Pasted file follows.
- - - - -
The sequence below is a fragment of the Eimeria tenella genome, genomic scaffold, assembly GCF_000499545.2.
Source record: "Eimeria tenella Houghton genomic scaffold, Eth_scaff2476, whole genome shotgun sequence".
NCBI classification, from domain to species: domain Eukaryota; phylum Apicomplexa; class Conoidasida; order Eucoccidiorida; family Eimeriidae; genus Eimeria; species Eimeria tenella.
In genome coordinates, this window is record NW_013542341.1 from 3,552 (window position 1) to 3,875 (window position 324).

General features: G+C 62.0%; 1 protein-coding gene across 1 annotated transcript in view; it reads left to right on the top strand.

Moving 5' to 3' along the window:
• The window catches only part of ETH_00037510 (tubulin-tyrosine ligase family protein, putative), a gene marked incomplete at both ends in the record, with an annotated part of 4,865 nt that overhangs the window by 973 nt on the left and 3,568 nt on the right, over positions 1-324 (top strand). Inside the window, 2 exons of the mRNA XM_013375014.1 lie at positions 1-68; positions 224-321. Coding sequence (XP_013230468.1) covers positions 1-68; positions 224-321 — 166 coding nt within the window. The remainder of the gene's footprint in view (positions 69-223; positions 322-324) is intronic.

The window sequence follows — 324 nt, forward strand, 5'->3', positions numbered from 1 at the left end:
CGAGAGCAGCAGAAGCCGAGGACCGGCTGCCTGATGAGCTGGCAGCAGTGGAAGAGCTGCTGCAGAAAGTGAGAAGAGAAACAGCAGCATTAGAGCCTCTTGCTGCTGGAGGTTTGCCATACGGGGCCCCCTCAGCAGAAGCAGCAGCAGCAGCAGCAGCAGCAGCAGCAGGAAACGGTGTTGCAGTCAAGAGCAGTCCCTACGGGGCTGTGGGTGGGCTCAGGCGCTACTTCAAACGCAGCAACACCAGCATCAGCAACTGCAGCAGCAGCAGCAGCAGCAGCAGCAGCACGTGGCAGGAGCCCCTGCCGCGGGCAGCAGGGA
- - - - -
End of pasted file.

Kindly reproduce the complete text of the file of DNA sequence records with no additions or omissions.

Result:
The sequence below is a fragment of the Eimeria tenella genome, genomic scaffold, assembly GCF_000499545.2.
Source record: "Eimeria tenella Houghton genomic scaffold, Eth_scaff2476, whole genome shotgun sequence".
NCBI classification, from domain to species: domain Eukaryota; phylum Apicomplexa; class Conoidasida; order Eucoccidiorida; family Eimeriidae; genus Eimeria; species Eimeria tenella.
In genome coordinates, this window is record NW_013542341.1 from 3,552 (window position 1) to 3,875 (window position 324).

General features: G+C 62.0%; 1 protein-coding gene across 1 annotated transcript in view; it reads left to right on the top strand.

Moving 5' to 3' along the window:
• The window catches only part of ETH_00037510 (tubulin-tyrosine ligase family protein, putative), a gene marked incomplete at both ends in the record, with an annotated part of 4,865 nt that overhangs the window by 973 nt on the left and 3,568 nt on the right, over positions 1-324 (top strand). Inside the window, 2 exons of the mRNA XM_013375014.1 lie at positions 1-68; positions 224-321. Coding sequence (XP_013230468.1) covers positions 1-68; positions 224-321 — 166 coding nt within the window. The remainder of the gene's footprint in view (positions 69-223; positions 322-324) is intronic.

The window sequence follows — 324 nt, forward strand, 5'->3', positions numbered from 1 at the left end:
CGAGAGCAGCAGAAGCCGAGGACCGGCTGCCTGATGAGCTGGCAGCAGTGGAAGAGCTGCTGCAGAAAGTGAGAAGAGAAACAGCAGCATTAGAGCCTCTTGCTGCTGGAGGTTTGCCATACGGGGCCCCCTCAGCAGAAGCAGCAGCAGCAGCAGCAGCAGCAGCAGCAGGAAACGGTGTTGCAGTCAAGAGCAGTCCCTACGGGGCTGTGGGTGGGCTCAGGCGCTACTTCAAACGCAGCAACACCAGCATCAGCAACTGCAGCAGCAGCAGCAGCAGCAGCAGCAGCACGTGGCAGGAGCCCCTGCCGCGGGCAGCAGGGA